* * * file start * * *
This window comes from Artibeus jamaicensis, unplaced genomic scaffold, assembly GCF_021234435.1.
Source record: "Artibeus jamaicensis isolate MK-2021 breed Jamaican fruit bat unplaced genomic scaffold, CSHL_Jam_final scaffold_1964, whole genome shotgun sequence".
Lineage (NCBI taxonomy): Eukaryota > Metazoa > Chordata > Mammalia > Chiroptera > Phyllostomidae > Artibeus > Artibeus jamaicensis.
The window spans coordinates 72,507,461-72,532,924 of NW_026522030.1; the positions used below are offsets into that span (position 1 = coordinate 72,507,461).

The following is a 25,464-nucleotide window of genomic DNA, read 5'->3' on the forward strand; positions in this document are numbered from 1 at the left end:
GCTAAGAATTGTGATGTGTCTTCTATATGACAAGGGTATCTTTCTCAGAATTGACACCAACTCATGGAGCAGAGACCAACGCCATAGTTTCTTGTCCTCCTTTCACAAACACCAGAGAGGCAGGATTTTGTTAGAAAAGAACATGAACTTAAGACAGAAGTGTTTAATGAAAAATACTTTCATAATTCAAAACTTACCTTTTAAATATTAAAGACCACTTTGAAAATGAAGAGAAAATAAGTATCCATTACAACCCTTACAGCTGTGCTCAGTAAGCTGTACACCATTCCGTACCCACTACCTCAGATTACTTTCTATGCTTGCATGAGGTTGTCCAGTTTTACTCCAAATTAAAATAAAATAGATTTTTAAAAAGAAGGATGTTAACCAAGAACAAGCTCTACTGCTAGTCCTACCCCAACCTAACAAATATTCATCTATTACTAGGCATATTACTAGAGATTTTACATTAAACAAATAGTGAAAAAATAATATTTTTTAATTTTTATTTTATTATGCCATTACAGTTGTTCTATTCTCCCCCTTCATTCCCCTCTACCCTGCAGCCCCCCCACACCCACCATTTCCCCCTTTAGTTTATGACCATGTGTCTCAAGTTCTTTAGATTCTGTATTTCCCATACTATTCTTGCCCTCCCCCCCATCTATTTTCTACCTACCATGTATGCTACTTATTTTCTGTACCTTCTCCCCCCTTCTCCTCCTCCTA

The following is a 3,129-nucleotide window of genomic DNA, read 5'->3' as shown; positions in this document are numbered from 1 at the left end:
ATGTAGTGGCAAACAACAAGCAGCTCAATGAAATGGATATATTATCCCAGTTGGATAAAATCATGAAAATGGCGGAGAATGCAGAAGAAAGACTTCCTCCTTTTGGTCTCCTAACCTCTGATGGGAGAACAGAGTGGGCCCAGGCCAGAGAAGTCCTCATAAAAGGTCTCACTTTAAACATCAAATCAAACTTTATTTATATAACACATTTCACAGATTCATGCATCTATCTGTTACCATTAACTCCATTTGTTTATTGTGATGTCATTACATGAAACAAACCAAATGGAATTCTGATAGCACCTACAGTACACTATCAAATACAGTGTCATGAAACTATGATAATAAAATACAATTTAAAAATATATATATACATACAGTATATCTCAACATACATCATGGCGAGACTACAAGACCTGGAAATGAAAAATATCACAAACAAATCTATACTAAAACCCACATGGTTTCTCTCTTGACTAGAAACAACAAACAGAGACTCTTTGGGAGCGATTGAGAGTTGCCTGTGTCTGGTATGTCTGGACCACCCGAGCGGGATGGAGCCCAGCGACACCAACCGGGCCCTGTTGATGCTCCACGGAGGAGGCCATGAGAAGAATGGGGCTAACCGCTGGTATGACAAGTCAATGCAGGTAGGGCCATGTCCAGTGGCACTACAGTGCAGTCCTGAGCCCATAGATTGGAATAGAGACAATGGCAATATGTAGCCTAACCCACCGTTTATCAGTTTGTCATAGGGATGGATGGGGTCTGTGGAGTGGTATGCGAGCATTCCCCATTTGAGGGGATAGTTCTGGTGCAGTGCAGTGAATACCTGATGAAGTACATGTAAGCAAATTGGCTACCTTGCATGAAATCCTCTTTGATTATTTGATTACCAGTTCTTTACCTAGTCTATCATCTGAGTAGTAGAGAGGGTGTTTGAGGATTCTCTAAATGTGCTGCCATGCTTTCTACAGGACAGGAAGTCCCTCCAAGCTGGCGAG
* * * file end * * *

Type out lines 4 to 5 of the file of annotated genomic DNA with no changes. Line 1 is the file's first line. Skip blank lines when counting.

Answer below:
The window spans coordinates 72,507,461-72,532,924 of NW_026522030.1; the positions used below are offsets into that span (position 1 = coordinate 72,507,461).

The following is a 25,464-nucleotide window of genomic DNA, read 5'->3' on the forward strand; positions in this document are numbered from 1 at the left end: